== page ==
Nima: Well, this has been great. As always, always such a pleasure to talk to you. Of course, we’ve been speaking with Jim Naureckas of Fairness and Accuracy In Reporting, Jim is the editor of FAIR.org and, since 1990, has edited Extra!, FAIR’s monthly magazine. Jim Naureckas, thank you again and again for joining us today on Citations Needed.
Jim Naureckas: Thank you. It has been great.
Adam: The thing that really kind of annoys me a lot is these professional norms, and the idea that being a journalist is like being, you know, an electrician or an engineer, that it’s like this value neutral thing, although, of course, you could also argue those have politics in them as well. But this idea that it’s just this trade, and you’re just punching the clock.
Adam: Oftentimes, I’ll criticize New York Post reporters and I remember Ben Smith once sort of did this lofty ‘Don’t criticize the reporters.’ So CBS News in New York, did some story about how a homeless man with AIDS spit on police officers in their mouth, and this justified the police harassment and abuse and the reporters were roundly criticized for spreading anti-AIDS, homophobic propaganda that has no scientific basis and there’s no evidence that even happened, it was just something that cop said, and Ben Smith did this whole thing like, ‘Well, you can’t criticize these journalists, they’re just doing their job, criticize the editors,’ and I’m like, no, I’m going to criticize the journalists. You always have to calibrate power dynamics, it’s not always easy, but there’s a class war that goes on, people pick sides in that war, and if they’re doing reporting that is designed to punch down and incite violence against the homeless or people with AIDS or the vulnerable or criminalized populations, right? Then I’m sorry they picked a side, they’re getting paid a check to do a job to carry out a social function, and that social function is incitement and demagoguery, and this idea that somehow these professional norms kind of protect journalists and reporters from these political questions I find very unsatisfying and, of course, it’s a fundamentally conservative idea, and then I remember because, you know, around George Floyd, there was some pushback, people sort of saying, ‘Well, maybe objectivity can be a way of reproducing white supremacist institutions around, you know, just repeating what police say,’ and then that kind of went away. But there was some idea that ‘Well, we can’t be neutral on a moving train,’ and part of that kind of view-from-nowhere mentality is this idea that investigative journalism is inherently good, because it has this idea of gumshoeness and hard work and elbow grease and FOIAs and that’s just not true. It still has to target and calibrate for power. Otherwise, it’s just another branding exercise that reproduces systems that oppress and starve the vulnerable and the poor.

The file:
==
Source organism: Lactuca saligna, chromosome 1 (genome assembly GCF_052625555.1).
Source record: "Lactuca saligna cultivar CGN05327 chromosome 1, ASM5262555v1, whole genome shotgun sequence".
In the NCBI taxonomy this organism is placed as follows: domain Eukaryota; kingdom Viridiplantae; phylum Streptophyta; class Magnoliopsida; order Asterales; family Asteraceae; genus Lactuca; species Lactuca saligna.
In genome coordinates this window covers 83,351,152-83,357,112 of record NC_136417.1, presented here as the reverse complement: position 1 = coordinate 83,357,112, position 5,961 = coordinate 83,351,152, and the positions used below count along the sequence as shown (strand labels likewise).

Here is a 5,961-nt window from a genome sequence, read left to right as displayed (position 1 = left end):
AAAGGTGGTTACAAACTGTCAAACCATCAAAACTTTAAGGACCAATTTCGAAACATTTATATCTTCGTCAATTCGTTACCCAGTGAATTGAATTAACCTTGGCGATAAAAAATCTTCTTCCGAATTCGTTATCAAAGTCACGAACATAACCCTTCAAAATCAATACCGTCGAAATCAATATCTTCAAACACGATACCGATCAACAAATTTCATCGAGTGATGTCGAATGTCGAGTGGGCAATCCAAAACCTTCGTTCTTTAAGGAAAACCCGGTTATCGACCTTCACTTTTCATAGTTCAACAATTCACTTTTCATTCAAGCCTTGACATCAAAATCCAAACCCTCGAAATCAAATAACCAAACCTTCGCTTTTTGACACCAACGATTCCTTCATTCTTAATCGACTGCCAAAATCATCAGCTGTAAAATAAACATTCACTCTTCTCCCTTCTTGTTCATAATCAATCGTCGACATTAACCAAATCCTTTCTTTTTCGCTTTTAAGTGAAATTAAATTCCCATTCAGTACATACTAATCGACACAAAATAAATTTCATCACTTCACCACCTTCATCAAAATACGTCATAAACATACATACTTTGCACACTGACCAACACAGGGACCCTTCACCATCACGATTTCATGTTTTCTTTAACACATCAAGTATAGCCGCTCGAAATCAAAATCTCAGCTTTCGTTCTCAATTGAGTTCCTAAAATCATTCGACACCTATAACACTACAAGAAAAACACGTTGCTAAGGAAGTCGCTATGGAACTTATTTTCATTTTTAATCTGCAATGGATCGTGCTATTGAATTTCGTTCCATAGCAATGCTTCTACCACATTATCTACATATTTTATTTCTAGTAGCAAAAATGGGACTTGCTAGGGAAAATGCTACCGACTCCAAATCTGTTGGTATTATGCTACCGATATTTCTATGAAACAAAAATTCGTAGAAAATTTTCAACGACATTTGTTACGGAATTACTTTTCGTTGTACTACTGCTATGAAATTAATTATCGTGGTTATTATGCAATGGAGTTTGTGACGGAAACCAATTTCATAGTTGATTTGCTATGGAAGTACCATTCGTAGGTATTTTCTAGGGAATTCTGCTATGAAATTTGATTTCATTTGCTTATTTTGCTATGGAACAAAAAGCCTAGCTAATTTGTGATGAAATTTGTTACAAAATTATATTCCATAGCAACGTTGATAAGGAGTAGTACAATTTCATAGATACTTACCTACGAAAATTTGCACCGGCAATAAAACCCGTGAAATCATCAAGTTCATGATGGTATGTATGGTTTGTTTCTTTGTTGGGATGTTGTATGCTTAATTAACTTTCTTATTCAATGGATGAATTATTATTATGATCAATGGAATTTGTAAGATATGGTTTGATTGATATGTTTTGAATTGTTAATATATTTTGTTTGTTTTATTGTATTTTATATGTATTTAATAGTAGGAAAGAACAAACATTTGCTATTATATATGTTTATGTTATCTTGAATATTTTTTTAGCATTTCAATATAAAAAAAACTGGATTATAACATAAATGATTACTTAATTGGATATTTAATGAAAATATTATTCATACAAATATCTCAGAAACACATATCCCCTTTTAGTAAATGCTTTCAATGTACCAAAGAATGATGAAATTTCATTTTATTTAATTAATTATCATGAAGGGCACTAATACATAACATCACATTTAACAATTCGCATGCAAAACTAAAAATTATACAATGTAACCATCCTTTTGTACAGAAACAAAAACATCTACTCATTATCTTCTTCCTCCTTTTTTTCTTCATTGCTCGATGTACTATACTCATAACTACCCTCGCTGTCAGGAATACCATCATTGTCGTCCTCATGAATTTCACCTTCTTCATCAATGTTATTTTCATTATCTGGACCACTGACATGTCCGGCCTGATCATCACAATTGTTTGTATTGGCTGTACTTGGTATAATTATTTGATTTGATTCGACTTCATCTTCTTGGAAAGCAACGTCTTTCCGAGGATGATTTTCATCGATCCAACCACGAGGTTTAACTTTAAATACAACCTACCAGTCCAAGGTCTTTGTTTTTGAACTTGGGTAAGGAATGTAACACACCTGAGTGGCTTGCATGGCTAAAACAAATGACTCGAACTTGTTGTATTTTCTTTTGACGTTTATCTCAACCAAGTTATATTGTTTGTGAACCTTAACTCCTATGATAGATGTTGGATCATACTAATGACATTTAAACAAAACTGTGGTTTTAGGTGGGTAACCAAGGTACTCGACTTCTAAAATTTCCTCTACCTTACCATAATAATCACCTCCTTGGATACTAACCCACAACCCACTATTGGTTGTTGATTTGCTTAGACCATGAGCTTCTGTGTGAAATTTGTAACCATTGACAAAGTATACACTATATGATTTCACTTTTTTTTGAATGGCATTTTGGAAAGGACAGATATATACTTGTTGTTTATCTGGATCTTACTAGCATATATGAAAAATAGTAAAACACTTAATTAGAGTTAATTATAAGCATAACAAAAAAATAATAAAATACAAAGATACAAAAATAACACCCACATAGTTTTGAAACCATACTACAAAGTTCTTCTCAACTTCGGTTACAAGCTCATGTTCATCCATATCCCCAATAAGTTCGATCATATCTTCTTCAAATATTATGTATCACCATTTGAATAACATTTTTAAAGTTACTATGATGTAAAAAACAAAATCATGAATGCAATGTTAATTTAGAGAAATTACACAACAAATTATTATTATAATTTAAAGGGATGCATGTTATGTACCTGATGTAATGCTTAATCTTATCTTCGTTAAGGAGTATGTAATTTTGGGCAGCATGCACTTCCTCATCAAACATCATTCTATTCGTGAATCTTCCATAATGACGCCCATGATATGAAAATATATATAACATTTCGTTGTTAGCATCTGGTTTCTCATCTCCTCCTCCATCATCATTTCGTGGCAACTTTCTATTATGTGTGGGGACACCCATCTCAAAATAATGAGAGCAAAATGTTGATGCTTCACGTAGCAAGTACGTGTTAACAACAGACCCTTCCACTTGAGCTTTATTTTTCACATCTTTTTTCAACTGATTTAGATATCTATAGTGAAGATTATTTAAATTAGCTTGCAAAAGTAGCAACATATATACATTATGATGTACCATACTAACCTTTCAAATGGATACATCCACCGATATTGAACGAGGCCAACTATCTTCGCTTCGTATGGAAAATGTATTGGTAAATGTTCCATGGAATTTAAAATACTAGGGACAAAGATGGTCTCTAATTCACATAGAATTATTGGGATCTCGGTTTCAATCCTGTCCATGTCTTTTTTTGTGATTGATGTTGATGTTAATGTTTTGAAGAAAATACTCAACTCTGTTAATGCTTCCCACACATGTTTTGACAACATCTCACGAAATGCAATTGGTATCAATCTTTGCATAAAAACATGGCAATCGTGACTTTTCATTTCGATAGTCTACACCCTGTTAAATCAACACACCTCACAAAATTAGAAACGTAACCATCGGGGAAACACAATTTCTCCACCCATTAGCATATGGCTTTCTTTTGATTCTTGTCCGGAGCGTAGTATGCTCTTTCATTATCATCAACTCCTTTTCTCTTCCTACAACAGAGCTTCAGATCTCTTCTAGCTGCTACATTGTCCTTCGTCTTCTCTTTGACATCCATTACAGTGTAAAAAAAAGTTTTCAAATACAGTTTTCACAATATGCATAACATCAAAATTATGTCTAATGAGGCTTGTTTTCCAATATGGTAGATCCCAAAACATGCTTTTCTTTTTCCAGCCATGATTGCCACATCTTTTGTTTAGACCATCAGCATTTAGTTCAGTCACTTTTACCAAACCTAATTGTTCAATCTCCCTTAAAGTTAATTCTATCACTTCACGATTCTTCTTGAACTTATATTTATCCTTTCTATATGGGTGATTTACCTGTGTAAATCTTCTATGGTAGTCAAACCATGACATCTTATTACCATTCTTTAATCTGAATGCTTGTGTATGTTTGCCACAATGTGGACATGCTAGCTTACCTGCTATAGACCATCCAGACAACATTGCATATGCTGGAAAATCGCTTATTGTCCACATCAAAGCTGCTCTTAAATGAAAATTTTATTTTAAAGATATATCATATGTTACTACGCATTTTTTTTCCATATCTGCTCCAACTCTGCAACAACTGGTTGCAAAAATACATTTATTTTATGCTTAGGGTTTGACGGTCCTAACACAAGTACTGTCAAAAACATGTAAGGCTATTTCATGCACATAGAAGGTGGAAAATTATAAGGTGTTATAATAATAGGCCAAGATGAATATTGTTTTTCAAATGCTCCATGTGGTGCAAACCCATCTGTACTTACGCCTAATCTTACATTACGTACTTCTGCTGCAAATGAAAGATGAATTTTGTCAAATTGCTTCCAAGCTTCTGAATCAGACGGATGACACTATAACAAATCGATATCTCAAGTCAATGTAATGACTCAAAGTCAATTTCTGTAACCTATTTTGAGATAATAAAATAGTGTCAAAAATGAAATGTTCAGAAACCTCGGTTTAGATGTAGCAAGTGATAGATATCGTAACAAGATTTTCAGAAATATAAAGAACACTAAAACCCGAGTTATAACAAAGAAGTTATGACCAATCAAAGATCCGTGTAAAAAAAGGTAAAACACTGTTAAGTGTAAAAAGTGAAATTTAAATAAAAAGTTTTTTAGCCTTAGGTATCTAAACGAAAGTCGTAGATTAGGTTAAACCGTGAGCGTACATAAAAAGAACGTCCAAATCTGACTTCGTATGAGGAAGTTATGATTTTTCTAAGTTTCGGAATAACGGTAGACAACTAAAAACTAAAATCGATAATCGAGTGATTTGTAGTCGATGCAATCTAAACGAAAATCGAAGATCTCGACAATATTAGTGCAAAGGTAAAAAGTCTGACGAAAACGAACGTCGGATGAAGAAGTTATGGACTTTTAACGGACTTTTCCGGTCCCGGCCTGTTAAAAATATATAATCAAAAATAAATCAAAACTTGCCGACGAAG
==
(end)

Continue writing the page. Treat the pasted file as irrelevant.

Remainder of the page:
Nima: Well, that will do it for this episode of Citations Needed. Thank you everyone, again, for listening. Of course you can follow the show on Twitter @CitationsPod, Facebook Citations Needed, and become a supporter of the show through Patreon.com/CitationsNeededPodcast. All your support through Patreon is so incredibly appreciated as we are 100 percent listener funded. And an extra special shout out, as always, goes to our critic level supporters on Patreon. I am Nima Shirazi.
Adam: I’m Adam Johnson.
Nima: Citations Needed is produced by Florence Barrau-Adams. Associate producer is Julianne Tveten. Production assistant is Trendel Lightburn. Newsletter by Marco Cartolano. Transcriptions are by Morgan McAslan. The music is by Grandaddy. Thanks again for listening, everyone. We’ll catch you next time.
This Citations Needed episode was released on Wednesday, March 2, 2022.
Transcription by Morgan McAslan.